The Alliance for Journalist Freedom (AJF) believes one of the key questions currently facing the media is how to rebuild trust in journalism.
Speaking on a panel discussing How to Build Trust in Contemporary Journalism at the University of Tasmania, AFJ director Peter Greste said there are several fundamental questions that need public discussion.
“We need to rethink the news ecosystem. Digital disruption has weakened traditional journalism, and created an environment where the things that make news profitable can run counter to the traditional values of quality news. The two don’t necessarily fit together,” said Greste.
“The AJF believes that improved trust in journalism is essential if it is to fulfill its role in a democracy. The news exists so the public can be informed, and investigative journalism is essential to keep government and business in check. Journalists have an intrinsic role in society yet traditional outlets are now fighting tooth and nail for every dollar, degrading their ability to do their jobs.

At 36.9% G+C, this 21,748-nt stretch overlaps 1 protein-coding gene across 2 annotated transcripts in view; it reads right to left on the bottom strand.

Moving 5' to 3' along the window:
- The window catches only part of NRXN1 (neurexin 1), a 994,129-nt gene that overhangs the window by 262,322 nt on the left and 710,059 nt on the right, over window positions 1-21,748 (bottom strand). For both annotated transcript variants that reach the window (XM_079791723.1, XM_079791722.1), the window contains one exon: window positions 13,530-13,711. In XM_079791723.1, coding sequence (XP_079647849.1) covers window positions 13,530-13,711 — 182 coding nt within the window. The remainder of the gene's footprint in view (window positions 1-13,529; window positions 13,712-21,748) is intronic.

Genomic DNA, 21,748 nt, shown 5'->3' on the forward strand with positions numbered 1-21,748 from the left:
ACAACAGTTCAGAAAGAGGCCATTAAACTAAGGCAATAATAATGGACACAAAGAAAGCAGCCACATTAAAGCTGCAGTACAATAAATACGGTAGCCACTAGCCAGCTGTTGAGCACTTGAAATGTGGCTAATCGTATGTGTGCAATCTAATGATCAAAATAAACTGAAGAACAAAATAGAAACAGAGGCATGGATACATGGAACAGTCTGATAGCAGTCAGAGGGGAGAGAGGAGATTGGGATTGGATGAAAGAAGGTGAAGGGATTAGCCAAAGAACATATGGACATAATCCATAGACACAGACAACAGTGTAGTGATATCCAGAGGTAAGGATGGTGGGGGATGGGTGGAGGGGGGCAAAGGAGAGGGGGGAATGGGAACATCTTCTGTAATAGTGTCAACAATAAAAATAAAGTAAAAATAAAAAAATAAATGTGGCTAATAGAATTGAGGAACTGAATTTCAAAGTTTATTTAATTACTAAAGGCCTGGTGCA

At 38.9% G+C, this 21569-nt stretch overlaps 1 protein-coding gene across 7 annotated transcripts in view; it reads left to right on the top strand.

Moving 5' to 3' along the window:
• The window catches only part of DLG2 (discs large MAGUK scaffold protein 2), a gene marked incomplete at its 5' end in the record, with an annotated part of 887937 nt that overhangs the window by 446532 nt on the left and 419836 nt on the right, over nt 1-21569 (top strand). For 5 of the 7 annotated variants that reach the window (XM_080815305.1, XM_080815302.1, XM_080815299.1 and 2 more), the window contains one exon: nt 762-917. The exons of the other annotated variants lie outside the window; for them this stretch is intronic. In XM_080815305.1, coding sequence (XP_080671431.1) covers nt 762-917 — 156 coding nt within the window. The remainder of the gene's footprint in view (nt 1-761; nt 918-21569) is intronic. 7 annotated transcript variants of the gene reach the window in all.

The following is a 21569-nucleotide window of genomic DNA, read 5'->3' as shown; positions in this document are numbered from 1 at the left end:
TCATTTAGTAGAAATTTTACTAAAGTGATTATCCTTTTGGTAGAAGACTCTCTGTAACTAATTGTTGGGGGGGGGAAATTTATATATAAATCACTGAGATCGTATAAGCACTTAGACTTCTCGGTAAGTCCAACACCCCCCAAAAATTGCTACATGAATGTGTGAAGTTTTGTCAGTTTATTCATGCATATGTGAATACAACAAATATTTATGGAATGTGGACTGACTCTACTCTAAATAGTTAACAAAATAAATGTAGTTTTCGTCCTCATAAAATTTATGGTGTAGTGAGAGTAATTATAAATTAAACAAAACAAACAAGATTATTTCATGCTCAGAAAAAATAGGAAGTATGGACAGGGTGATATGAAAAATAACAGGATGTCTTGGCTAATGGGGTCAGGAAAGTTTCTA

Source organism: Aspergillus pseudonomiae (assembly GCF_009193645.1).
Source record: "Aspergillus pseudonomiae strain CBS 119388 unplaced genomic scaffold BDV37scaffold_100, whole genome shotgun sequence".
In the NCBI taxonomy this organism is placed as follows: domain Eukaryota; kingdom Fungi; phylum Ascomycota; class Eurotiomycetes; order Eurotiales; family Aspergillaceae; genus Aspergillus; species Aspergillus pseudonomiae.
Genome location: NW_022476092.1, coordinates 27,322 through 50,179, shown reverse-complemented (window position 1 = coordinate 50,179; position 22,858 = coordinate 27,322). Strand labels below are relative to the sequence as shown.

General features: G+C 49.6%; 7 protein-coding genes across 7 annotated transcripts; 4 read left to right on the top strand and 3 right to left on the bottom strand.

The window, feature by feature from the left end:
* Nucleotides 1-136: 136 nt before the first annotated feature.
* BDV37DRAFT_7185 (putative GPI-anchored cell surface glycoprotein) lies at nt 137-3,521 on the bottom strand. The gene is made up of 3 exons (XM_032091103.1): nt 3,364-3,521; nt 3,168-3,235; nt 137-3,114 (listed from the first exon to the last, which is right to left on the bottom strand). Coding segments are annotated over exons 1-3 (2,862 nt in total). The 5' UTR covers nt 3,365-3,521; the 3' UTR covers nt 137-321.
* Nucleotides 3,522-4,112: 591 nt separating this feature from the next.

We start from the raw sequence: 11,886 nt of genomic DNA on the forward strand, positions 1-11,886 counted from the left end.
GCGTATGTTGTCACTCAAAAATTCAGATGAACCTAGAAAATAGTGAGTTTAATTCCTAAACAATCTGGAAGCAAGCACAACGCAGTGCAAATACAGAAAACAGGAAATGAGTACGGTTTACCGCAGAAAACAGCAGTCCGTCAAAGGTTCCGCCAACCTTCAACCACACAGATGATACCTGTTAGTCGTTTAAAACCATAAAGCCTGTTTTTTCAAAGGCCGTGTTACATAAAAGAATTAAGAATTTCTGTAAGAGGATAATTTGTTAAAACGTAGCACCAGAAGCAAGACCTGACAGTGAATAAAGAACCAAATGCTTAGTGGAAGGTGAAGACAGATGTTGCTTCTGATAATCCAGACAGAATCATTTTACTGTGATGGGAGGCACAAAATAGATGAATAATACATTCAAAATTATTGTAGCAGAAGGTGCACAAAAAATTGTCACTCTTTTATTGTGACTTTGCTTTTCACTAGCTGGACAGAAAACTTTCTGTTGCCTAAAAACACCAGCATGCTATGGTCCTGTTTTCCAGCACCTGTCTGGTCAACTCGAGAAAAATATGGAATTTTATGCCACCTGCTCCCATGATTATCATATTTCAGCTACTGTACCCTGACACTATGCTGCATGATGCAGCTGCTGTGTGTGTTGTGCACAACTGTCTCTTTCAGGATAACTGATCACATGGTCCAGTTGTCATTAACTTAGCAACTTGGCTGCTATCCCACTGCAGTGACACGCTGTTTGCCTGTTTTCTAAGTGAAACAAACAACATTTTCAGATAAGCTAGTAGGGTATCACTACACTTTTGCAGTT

“Journalists need all our support during this very difficult transition,” said Greste. “It’s not just in their interests – it’s in the interests of all Australians to have a strong, effective media.”
These questions have been examined in a Knight Foundation research paper, which found that one in four people in the US do not trust news organisations, and that is intrinsically linked to accuracy.
Fact verification and a willingness to correct mistakes were identifying displays of accuracy.
The Knight Foundation research is based on respondents selecting from over 30 factors for determining trust in organisations.